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Spanish 7: Murals in Mexico & U.S.

Winter 2017: Professor Douglas Moody

In this course, we have studied the works, styles, ideas, and lives of Los Tres Grandes, Diego Rivera, José Clemente Orozco, and David Alfaro Siqueiros. We analyzed how their masterpieces and other works, such as The Underdogs by Mariano Azuela, have influenced and have been influenced by the Mexican Revolution and the people in Mexico and the United States. Some areas that we study in the context of mural art are the authorization of art, race, the current state of affairs (Mexican Revolution, The Great Depression), location, and the censorship of art.


Final Research Paper

My topic for the final research paper is how the type of art in a community is determined by certain factors in the community itself, such as the location and socioeconomic status of the people living there. I will be analyzing the public art in University Avenue and California Avenue in Palo Alto and Clarion Alley in San Francisco.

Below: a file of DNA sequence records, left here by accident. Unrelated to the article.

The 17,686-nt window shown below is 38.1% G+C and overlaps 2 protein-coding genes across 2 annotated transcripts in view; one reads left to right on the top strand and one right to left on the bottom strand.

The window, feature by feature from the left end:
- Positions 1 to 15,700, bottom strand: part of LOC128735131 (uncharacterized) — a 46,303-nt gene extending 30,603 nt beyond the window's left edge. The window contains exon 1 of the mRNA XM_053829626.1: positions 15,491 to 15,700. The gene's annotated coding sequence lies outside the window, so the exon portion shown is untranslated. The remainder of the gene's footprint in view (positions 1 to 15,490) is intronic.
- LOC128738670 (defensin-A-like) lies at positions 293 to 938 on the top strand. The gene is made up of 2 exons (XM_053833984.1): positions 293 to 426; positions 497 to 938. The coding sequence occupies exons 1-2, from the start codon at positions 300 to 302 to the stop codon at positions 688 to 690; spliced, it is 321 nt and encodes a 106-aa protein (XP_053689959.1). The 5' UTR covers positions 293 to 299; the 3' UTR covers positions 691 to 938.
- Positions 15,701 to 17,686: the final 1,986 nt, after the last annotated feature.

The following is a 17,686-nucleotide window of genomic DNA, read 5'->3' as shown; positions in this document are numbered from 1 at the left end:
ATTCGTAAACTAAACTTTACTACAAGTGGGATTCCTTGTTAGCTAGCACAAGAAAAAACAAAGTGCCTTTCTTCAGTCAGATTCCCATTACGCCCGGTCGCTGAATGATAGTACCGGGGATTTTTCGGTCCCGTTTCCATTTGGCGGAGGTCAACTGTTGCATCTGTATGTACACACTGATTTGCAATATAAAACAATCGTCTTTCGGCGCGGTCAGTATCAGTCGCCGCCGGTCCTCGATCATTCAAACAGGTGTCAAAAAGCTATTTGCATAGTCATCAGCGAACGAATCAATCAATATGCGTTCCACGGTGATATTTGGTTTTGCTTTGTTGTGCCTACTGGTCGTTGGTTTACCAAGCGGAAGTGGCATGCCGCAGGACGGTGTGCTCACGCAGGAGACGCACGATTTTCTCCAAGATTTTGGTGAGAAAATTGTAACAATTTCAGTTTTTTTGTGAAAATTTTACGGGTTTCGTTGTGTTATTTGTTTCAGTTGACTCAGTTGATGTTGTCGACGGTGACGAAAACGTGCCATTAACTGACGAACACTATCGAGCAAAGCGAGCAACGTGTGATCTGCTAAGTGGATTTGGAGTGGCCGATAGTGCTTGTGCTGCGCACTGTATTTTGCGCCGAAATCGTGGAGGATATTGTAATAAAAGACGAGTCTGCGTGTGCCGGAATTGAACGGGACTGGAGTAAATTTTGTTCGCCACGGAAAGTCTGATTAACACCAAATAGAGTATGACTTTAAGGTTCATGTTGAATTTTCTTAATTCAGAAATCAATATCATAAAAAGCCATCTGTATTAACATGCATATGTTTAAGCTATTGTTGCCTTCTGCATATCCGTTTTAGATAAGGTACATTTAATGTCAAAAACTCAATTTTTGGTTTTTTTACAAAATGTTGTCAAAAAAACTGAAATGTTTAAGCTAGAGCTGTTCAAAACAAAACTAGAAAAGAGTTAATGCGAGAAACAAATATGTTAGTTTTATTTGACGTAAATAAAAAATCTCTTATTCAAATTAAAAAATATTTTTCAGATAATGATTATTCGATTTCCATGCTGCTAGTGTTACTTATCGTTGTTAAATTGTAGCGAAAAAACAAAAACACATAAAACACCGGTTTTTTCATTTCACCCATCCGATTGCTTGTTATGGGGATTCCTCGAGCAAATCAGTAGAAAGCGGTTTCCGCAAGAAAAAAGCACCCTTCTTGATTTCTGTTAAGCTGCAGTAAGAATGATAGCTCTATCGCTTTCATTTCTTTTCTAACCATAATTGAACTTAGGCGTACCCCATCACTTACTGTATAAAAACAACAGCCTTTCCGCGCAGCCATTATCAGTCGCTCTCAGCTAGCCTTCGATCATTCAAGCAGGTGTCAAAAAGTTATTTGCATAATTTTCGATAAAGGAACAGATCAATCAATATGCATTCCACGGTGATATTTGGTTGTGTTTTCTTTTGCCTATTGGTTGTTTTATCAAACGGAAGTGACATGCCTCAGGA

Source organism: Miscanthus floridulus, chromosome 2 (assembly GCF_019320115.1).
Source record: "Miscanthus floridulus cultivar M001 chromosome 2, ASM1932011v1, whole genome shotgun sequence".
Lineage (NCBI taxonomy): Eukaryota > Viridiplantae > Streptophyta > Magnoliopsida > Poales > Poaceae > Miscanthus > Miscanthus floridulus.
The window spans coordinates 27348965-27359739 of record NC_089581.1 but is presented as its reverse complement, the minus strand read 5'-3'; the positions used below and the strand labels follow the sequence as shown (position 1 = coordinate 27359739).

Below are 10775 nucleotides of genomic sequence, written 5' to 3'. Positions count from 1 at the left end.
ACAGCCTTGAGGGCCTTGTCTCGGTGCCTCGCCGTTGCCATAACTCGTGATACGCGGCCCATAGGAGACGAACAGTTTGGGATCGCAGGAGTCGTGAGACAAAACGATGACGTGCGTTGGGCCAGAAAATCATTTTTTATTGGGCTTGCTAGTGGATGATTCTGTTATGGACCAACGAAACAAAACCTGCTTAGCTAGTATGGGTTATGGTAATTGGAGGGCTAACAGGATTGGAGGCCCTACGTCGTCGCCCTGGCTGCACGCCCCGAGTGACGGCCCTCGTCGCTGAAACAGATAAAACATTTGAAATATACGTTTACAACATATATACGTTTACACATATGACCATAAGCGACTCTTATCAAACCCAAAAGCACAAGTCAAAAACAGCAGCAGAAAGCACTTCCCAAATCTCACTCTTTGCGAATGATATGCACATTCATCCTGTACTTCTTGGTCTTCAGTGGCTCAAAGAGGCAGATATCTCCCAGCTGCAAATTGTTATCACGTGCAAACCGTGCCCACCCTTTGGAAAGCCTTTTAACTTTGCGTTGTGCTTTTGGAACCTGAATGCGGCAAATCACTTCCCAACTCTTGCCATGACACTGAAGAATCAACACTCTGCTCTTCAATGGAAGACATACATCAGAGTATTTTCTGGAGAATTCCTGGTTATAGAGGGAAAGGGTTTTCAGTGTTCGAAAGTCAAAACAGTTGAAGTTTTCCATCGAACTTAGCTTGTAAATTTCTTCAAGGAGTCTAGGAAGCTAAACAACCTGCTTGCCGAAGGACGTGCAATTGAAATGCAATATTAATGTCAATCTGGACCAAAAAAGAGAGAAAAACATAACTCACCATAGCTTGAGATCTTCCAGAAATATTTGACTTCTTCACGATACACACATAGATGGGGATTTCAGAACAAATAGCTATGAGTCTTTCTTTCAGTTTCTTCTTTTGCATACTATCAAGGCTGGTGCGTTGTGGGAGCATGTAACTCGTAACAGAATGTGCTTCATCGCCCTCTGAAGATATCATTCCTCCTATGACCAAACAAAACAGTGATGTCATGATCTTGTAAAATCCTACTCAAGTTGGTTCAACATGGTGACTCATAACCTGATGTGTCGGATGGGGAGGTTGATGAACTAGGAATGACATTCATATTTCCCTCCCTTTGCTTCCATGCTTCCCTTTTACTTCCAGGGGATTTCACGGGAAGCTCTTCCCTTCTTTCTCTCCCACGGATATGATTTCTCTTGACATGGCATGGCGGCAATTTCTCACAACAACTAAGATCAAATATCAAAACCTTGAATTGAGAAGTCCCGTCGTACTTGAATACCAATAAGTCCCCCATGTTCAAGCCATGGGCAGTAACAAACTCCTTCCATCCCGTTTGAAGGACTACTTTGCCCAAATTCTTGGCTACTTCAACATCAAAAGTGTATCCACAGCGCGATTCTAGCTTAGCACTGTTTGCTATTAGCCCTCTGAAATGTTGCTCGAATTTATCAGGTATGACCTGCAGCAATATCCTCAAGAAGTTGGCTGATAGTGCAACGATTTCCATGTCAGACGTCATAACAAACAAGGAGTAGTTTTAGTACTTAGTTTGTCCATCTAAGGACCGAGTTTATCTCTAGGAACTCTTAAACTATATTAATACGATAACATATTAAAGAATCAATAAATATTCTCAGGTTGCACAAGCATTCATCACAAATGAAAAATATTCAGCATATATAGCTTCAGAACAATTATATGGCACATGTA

Response Papers

Response Paper 1: I analyzed Panel 12: The Machine in José Clemente Orozco's mural The Epic of American Civilization, and how it conveys the effects of technology and its negative impacts on humanity.

Response Paper 2: Despite José Vasconcelos's idealistic opinion about the mestizo race, examples of white superiority over indigenous cultures can be found in Mariano Azuela's The Underdogs and José Clemente Orozco's murals.

Response Paper 3: The difference between the authorization of art by a private institution versus by the artist themselves is clearly seen through the public art at Clarion Alley, San Francisco, where nearly all the artists, such as Megan Wilson, fight for social and economic justice through their work.